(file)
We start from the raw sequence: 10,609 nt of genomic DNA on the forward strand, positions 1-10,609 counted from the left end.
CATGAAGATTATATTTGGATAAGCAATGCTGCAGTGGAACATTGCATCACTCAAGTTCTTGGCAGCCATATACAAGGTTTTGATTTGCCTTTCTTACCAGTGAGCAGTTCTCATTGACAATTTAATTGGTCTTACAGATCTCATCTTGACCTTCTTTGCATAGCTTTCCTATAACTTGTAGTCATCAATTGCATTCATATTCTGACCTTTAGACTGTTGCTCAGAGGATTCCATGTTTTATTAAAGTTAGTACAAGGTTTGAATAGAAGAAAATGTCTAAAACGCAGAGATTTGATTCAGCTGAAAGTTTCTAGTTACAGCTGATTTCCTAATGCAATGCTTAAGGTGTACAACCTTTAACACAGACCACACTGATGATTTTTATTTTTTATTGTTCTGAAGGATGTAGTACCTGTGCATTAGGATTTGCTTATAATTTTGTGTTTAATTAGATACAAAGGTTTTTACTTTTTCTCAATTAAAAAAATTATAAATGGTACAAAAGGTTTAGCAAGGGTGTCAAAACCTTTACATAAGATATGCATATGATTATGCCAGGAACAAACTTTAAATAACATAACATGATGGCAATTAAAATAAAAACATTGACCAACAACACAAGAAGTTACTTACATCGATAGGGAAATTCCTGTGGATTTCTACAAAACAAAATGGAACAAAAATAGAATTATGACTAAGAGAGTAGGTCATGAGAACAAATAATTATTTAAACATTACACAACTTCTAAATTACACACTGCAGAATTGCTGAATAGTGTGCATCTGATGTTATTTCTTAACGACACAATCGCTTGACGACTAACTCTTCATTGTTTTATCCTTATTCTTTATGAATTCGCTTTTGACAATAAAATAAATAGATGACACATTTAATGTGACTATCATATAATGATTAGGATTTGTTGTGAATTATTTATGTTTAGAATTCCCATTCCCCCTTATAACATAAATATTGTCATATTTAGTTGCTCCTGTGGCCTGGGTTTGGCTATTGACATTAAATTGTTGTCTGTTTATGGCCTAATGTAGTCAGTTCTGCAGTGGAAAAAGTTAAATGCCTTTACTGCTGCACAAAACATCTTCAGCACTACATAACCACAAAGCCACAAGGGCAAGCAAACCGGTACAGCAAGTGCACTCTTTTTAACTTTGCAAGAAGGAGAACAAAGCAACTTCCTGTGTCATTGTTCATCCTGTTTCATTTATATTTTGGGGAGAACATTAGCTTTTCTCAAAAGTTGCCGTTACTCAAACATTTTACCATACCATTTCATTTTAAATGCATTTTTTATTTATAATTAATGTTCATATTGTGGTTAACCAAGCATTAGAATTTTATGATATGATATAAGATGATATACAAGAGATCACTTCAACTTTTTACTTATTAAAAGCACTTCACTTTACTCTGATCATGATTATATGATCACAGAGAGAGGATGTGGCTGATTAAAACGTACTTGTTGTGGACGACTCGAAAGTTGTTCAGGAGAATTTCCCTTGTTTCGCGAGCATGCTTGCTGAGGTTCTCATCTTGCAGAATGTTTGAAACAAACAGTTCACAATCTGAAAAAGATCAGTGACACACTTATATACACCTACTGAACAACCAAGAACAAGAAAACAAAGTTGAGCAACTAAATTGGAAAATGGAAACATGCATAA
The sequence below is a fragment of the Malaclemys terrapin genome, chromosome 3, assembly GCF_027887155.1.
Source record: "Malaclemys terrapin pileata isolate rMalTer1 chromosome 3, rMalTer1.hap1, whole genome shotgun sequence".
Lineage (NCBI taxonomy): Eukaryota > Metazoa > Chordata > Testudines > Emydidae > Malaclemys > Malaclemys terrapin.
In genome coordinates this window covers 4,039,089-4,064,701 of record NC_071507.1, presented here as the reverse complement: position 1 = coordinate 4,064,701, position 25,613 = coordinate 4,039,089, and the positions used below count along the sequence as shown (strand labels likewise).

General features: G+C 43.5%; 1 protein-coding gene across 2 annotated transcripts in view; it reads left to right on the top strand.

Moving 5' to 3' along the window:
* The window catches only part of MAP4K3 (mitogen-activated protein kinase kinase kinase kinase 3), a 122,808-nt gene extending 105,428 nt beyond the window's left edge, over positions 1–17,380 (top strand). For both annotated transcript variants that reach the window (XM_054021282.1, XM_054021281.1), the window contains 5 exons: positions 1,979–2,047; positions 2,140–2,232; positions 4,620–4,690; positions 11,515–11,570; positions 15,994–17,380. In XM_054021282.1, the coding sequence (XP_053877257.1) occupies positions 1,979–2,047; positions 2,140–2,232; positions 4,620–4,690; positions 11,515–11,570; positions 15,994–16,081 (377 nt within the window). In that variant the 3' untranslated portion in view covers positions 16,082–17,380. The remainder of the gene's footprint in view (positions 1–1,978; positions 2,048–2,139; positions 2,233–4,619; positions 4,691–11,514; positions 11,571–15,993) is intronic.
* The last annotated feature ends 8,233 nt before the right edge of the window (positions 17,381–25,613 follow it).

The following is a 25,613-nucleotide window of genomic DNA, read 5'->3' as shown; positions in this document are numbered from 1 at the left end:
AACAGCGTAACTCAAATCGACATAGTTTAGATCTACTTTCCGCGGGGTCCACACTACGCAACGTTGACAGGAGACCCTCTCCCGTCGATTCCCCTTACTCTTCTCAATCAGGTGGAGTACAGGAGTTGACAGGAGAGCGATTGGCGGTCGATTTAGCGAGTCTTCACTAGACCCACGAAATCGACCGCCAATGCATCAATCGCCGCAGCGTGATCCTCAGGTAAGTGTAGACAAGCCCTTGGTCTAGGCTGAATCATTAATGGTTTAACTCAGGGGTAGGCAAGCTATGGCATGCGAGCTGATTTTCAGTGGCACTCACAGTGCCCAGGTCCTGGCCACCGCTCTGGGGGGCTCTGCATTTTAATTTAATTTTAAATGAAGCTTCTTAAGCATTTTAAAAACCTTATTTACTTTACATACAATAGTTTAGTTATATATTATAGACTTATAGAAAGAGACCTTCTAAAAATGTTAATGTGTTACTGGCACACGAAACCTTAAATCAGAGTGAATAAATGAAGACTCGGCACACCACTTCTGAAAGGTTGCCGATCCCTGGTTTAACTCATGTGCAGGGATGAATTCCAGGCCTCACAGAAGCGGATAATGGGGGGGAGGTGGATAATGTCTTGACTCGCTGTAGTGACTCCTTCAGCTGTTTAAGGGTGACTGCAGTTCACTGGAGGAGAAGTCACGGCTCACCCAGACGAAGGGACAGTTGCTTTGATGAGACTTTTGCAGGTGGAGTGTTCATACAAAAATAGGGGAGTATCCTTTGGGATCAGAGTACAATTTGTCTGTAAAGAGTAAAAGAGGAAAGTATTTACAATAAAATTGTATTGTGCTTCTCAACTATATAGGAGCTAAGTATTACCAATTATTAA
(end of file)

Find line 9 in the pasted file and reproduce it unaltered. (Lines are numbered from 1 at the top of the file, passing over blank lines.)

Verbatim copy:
* The window catches only part of MAP4K3 (mitogen-activated protein kinase kinase kinase kinase 3), a 122,808-nt gene extending 105,428 nt beyond the window's left edge, over positions 1–17,380 (top strand). For both annotated transcript variants that reach the window (XM_054021282.1, XM_054021281.1), the window contains 5 exons: positions 1,979–2,047; positions 2,140–2,232; positions 4,620–4,690; positions 11,515–11,570; positions 15,994–17,380. In XM_054021282.1, the coding sequence (XP_053877257.1) occupies positions 1,979–2,047; positions 2,140–2,232; positions 4,620–4,690; positions 11,515–11,570; positions 15,994–16,081 (377 nt within the window). In that variant the 3' untranslated portion in view covers positions 16,082–17,380. The remainder of the gene's footprint in view (positions 1–1,978; positions 2,048–2,139; positions 2,233–4,619; positions 4,691–11,514; positions 11,571–15,993) is intronic.